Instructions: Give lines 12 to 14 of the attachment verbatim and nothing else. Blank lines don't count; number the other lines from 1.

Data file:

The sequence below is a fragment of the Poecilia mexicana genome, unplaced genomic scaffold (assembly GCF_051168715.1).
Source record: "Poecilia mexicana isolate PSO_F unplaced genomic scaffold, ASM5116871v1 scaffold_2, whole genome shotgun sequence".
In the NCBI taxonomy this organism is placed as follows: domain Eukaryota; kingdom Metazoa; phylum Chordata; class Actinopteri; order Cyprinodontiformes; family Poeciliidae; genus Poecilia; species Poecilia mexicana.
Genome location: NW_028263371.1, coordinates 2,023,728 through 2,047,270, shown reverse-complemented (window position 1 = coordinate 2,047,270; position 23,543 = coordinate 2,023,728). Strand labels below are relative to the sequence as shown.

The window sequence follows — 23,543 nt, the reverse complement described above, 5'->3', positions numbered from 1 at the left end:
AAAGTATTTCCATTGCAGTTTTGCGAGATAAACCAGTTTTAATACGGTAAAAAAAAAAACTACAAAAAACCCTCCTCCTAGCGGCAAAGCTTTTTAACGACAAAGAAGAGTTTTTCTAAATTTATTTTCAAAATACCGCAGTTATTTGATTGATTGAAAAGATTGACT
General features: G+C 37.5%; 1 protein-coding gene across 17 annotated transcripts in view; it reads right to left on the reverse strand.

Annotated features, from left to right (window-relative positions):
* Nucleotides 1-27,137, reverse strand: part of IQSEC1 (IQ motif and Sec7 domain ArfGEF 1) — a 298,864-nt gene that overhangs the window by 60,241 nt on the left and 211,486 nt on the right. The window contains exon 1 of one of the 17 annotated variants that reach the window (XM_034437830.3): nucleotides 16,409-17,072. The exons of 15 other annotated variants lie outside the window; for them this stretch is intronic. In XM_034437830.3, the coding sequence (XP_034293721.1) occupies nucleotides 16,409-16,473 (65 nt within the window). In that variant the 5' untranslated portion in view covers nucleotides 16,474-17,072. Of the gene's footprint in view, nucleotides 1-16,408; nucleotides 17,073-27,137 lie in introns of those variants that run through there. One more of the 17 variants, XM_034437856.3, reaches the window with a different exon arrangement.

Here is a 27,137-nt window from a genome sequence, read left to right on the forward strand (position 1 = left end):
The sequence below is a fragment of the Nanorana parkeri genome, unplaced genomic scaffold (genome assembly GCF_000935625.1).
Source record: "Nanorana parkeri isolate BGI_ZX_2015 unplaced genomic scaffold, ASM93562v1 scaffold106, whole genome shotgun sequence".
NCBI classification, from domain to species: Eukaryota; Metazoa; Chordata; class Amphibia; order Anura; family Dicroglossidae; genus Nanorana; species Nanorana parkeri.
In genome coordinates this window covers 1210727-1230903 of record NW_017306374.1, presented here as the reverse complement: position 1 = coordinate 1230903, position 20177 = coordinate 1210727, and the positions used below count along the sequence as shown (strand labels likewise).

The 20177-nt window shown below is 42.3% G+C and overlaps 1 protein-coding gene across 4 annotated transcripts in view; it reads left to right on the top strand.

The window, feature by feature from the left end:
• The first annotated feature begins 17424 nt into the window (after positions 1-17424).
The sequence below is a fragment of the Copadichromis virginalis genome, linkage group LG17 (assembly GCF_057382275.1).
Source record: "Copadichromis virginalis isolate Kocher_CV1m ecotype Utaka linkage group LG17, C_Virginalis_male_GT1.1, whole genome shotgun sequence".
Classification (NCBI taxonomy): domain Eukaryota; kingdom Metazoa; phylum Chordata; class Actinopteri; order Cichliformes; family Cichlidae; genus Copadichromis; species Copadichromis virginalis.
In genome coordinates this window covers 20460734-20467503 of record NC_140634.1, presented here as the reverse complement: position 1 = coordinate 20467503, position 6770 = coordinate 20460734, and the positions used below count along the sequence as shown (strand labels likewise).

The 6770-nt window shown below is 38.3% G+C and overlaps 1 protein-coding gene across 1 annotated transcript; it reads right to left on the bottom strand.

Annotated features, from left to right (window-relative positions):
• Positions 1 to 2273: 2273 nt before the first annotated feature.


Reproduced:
Source record: "Nanorana parkeri isolate BGI_ZX_2015 unplaced genomic scaffold, ASM93562v1 scaffold106, whole genome shotgun sequence".
NCBI classification, from domain to species: Eukaryota; Metazoa; Chordata; class Amphibia; order Anura; family Dicroglossidae; genus Nanorana; species Nanorana parkeri.
In genome coordinates this window covers 1210727-1230903 of record NW_017306374.1, presented here as the reverse complement: position 1 = coordinate 1230903, position 20177 = coordinate 1210727, and the positions used below count along the sequence as shown (strand labels likewise).